Apparently, while the Census Bureau {https://www.hud.gov/sites/documents/CALCULATINGATTACHMENT.PDF } specifically excludes loans {borrowed money} from being counted as income
- the HUD document link given does not - I did not see any specific exclusion in their list of exclusions for borrowed
money - And recurrent gifts {what their representative is now calling the money I'm receiving monthly} are in fact included as calculable income.
While I'm not happy about this, I still feel somewhat better in seeing the logic behind their calculations
- I might still consider disputing it, but what chance would I have in winning? And most lawyers don't want
to bother with this type of case.

I've given you positive feedback.

Thanks again,
- Rekall
 
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commentator

Senior Member
After many years of calculating incomes based on federal guidelines, I can certainly tell you that yes, the HUD people would very likely have found out about this big swop of money landing in the participant's bank account. When you sign up for one of the income based programs, you sign away privacy rights, and give them the access to almost all your financial information. It goes with the territory.

Big sudden infusions of cash into your income are very common and are always a problem for such programs. And you're probably not the first person they've had to deal with who claimed this sudden infusion of cash is a gift, a loan, found money, etc. this month. As a society, we have determined that we want this sort of program monitored to the max. So they tend to do it just this way.

They tend to be very suspicious, after all, this could be that this was your share of the drug money, your share of the bank robbery haul, your cash you stole from someone. People rarely "gift" others money, or loan others large sums, especially low income people. People do frequently inherit money, and that's available for you to live on now, so it is generally includable income.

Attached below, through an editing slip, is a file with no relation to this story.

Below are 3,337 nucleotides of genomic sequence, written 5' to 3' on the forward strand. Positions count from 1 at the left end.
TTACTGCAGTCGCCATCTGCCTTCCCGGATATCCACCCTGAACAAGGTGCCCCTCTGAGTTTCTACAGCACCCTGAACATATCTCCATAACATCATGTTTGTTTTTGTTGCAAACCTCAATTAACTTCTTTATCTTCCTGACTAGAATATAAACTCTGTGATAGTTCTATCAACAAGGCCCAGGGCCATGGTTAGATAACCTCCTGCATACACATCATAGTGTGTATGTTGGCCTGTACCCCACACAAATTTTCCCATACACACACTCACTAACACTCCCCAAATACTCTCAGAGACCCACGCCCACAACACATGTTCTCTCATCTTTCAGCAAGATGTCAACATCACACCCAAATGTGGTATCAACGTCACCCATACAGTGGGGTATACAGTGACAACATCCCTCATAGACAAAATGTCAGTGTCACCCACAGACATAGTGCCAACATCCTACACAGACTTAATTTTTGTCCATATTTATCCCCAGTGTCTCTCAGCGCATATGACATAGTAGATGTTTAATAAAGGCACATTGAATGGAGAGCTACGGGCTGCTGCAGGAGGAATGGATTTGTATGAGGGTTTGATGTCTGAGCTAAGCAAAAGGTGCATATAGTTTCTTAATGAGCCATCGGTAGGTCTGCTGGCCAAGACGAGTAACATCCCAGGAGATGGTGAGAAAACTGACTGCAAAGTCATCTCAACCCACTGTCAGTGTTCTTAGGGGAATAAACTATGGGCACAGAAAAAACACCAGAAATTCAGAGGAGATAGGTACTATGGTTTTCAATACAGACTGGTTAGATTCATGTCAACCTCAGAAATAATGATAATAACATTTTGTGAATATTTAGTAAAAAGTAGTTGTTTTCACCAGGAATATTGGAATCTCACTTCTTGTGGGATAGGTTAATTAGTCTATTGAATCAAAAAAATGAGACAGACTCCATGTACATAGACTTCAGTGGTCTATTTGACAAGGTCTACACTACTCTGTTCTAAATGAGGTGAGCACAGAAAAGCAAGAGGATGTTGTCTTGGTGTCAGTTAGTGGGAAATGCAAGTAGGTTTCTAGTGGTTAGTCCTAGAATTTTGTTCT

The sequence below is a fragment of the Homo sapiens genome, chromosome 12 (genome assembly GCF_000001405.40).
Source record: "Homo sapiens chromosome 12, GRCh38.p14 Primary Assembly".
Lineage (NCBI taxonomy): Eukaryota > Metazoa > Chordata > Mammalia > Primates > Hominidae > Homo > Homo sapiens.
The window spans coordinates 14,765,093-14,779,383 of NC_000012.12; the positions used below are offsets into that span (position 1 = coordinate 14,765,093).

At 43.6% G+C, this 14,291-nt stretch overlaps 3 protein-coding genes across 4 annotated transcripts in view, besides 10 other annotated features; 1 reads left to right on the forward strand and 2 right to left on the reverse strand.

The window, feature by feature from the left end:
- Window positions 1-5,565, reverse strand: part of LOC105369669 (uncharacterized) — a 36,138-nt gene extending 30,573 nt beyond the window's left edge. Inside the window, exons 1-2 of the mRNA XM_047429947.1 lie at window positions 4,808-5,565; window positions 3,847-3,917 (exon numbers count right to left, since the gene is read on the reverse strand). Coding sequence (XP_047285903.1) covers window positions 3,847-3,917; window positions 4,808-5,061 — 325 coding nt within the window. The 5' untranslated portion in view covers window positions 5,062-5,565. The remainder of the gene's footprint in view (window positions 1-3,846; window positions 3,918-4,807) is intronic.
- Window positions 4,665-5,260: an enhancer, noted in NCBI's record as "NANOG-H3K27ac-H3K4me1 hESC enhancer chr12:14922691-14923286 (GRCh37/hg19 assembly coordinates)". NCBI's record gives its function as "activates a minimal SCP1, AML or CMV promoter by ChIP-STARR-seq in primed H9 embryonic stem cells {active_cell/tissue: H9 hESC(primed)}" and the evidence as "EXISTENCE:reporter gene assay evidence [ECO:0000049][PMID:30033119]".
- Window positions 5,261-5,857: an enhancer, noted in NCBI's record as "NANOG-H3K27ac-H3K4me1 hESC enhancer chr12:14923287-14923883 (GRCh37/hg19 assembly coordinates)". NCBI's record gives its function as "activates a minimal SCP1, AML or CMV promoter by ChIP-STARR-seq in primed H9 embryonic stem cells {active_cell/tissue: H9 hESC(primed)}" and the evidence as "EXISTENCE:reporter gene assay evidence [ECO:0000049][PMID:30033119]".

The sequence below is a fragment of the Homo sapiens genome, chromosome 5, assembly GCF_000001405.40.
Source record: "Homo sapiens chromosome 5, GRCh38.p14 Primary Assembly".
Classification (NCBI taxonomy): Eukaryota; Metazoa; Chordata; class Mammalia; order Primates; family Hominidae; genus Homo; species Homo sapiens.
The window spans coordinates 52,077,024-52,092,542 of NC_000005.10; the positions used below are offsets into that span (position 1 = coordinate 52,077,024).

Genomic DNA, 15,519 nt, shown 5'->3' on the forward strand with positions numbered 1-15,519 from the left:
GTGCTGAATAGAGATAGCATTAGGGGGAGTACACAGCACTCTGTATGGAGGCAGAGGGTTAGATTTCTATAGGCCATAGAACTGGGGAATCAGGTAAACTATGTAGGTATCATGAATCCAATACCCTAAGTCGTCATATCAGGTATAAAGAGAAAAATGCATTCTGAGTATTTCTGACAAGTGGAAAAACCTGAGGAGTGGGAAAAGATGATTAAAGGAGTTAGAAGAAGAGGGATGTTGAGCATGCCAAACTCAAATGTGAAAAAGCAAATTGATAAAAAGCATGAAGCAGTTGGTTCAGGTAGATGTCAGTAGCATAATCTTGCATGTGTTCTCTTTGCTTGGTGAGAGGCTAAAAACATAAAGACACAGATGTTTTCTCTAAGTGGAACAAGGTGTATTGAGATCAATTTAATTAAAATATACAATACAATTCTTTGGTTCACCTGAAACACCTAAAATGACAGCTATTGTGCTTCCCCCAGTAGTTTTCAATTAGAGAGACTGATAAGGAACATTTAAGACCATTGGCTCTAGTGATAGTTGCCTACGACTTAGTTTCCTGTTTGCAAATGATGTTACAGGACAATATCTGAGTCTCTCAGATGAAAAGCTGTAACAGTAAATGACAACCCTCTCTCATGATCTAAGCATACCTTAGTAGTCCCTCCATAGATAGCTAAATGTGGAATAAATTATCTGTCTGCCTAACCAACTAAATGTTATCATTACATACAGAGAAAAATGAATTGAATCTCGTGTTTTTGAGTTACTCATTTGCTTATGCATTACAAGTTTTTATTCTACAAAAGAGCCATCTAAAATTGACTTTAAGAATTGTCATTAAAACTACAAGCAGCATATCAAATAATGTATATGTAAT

I cringe when I see these set up show type things where the really destitute person is "blessed" by a rich person with a big infusion of cash. I have seen cases of where people refused inheritances, because it will in the long term, mess up their Medicaid and housing benefits worse than it would help them on the short term.

Now, you should appeal this to the next level in the program. You will, before proceeding much further or having any chance of getting things changed, need a clear definitive answer as to why your windfall was considered includable income. You won't get that by arguing with the local person who has done your certification, regardless of how many of their own statutes you cite and quote back to them. The truth is, they do it all the time, you don't. You do not need to cite law, quote statutes or make some brilliant statement. You just appeal through all levels of appeal.

Just remember that the government, matrix of evil, is not out to get you personally, they just have ways they go about things, and believe me, they've seen and heard it before, and they have certain expectations as to how their clients are usually going to behave and finance their lives based on these repetitions of what they've seen. That's what they look for.

It was a very good decision that you have told them about the situation before they found out you got it and called it fraud. Which they were expecting out of everyone and would've been checking everyone for. It may be that they can find it possible, with your explanations, to see it clear to accept your explanations of what happened and change their determination. But then, it's not really likely.

As it has been pointed out, we are not in the position, do not have your very personal exact information and even if we did, we do not have the expertise with this program necessary to explain to you exactly what you have done to cause your gifted/loaned whatever-ed income to be included and your rate to be raised.

And once you have had a decision about your case, as in you were told you'd have to pay more, an appeal must go through the proper channels. So you would, if you get an attorney and fight this, have to know exactly why, according to HUD, you have been refused. What are they calling this money? The Legal aid program in your area may offer you some real guidance about appealing a HUD decision, you should seek out and speak with them. They're the legal entity that deals with a lot of business in this area. I frankly would think you're just going to have to end up paying the extra, but discuss this with legal aid and keep the appeal going up to the last rung of the ladder.
 
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Rekall

Member